Business income growth rate slows for SMEs in 2015


The incomes of smaller UK businesses have risen steeply since 2010 but the growth rate has slowed this year, a new report shows.


The latest Barclays SME Income Index analysed the current account levels of small and medium sized enterprises (SMEs) to determine their overall income levels. It found that business incomes were still rising but had slowed to a growth rate of 4% in 2015. This compares to 8% in 2014, which was the biggest annual growth rate in 14 years.


Annual business income growth rate is a good general indicator of a company’s health. If a business stagnates or income levels actually start to decline, it could lead to spiralling problems that, if not taken in hand, could eventually leave a company facing business insolvency.


The Barclays report revealed that SME income growth in the UK had slowed but that it still remained above 2010 levels. Business income had grown by a total of almost a quarter (24%) since 2010. The fact that business growth had continued in 2015, even at a lower level than the previous year, suggested that growth should still continue into 2016.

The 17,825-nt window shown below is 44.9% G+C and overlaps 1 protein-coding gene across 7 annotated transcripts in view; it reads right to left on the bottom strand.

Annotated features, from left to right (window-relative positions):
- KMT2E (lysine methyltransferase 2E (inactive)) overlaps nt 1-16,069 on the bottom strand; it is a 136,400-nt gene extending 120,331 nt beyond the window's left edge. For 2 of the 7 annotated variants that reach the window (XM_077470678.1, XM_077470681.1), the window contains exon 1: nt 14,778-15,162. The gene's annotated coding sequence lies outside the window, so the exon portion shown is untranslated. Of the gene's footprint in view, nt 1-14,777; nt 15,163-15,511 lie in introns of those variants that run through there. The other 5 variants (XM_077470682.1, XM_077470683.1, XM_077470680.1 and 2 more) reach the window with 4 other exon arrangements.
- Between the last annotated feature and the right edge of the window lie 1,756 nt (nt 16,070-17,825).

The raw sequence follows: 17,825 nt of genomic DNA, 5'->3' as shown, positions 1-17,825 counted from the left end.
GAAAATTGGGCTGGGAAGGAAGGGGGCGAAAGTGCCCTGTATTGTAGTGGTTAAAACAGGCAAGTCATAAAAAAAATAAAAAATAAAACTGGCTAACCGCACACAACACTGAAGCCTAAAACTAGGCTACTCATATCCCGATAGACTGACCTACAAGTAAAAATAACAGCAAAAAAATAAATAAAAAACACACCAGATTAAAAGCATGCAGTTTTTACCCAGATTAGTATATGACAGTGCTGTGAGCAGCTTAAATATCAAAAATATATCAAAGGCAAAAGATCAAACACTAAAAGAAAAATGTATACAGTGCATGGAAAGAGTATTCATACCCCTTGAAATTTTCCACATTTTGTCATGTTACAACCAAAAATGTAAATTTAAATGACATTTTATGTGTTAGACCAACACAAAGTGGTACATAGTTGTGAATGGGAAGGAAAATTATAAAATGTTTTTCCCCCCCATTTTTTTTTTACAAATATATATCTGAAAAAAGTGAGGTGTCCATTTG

Adam Rowse, Head of Business Banking at Barclays, said that the 4% growth rate could still be seen as an indicator of a thriving year ahead for UK businesses.


Positive annual income growth was achieved across all sectors apart from agriculture and education, with construction, real estate, the arts and transport showing the highest growths. Construction moved up from third place in 2014 to achieve the highest growth this year. Real estate slipped from first to second, with the top two reflecting a continuing property boom.


The arts made a major jump, rising from seventh in 2014 to third this year, while the transport sector leaped from 11th to fourth.


Growth was also achieved across all areas of England and Wales, although not all achieved the same rates. London saw the highest income growth (5.2%), followed by the Northwest (4.7%), the East Midlands (4.4%) and East England (4%).


By Phil Smith


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